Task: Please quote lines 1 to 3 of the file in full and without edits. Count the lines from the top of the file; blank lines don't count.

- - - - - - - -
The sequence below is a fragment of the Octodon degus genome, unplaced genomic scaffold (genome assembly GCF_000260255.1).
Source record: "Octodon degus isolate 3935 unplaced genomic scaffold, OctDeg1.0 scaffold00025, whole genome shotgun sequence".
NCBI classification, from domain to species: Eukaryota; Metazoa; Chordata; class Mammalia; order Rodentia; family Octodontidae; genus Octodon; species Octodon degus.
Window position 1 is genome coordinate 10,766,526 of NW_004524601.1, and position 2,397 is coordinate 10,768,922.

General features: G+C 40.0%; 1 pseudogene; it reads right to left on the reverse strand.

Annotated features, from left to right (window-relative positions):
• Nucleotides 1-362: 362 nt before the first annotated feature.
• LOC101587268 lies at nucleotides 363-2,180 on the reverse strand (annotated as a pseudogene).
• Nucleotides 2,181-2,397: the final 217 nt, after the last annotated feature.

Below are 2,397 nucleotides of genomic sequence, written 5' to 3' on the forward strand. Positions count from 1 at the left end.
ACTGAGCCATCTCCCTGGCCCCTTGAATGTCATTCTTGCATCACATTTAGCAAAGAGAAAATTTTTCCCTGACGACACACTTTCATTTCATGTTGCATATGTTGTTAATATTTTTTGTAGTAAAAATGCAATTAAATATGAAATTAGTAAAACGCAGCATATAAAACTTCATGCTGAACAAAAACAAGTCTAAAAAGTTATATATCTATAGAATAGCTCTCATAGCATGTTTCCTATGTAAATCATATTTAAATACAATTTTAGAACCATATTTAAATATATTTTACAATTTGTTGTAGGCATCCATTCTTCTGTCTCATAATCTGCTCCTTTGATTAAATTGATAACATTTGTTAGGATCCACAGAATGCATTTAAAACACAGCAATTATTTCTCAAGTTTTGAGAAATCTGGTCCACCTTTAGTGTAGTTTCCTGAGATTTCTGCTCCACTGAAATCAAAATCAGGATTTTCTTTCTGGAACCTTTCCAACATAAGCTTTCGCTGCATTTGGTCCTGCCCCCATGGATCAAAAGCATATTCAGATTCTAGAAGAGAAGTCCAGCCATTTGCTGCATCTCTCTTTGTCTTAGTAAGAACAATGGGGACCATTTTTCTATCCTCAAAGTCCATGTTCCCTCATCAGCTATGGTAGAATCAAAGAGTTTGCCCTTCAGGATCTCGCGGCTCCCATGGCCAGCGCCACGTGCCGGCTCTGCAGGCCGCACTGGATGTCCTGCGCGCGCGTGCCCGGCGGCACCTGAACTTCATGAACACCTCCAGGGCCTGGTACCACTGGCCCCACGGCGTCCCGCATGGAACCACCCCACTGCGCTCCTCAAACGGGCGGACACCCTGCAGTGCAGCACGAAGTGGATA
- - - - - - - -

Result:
The sequence below is a fragment of the Octodon degus genome, unplaced genomic scaffold (genome assembly GCF_000260255.1).
Source record: "Octodon degus isolate 3935 unplaced genomic scaffold, OctDeg1.0 scaffold00025, whole genome shotgun sequence".
NCBI classification, from domain to species: Eukaryota; Metazoa; Chordata; class Mammalia; order Rodentia; family Octodontidae; genus Octodon; species Octodon degus.